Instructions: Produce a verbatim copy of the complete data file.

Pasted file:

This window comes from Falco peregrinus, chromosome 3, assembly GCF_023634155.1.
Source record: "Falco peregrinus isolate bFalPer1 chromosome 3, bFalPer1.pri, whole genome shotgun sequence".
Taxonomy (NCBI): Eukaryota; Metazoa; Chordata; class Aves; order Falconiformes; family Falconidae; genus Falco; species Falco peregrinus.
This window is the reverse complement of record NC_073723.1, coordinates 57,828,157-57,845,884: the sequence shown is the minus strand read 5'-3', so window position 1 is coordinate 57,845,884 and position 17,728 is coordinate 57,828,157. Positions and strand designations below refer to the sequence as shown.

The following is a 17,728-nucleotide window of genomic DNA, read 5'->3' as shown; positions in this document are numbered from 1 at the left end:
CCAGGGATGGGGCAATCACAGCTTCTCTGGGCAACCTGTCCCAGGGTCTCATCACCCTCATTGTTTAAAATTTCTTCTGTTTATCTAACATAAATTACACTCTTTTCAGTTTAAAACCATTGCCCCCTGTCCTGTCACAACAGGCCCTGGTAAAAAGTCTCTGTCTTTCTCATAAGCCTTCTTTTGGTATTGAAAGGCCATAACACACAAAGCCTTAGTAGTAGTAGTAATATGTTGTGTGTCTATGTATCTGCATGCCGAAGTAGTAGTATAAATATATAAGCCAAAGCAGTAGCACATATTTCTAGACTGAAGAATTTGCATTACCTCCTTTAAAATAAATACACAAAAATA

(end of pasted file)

This window comes from Falco peregrinus, chromosome 3, assembly GCF_023634155.1.
Source record: "Falco peregrinus isolate bFalPer1 chromosome 3, bFalPer1.pri, whole genome shotgun sequence".
Taxonomy (NCBI): Eukaryota; Metazoa; Chordata; class Aves; order Falconiformes; family Falconidae; genus Falco; species Falco peregrinus.
This window is the reverse complement of record NC_073723.1, coordinates 57,828,157-57,845,884: the sequence shown is the minus strand read 5'-3', so window position 1 is coordinate 57,845,884 and position 17,728 is coordinate 57,828,157. Positions and strand designations below refer to the sequence as shown.

The following is a 17,728-nucleotide window of genomic DNA, read 5'->3' as shown; positions in this document are numbered from 1 at the left end:
CCAGGGATGGGGCAATCACAGCTTCTCTGGGCAACCTGTCCCAGGGTCTCATCACCCTCATTGTTTAAAATTTCTTCTGTTTATCTAACATAAATTACACTCTTTTCAGTTTAAAACCATTGCCCCCTGTCCTGTCACAACAGGCCCTGGTAAAAAGTCTCTGTCTTTCTCATAAGCCTTCTTTTGGTATTGAAAGGCCATAACACACAAAGCCTTAGTAGTAGTAGTAATATGTTGTGTGTCTATGTATCTGCATGCCGAAGTAGTAGTATAAATATATAAGCCAAAGCAGTAGCACATATTTCTAGACTGAAGAATTTGCATTACCTCCTTTAAAATAAATACACAAAAATA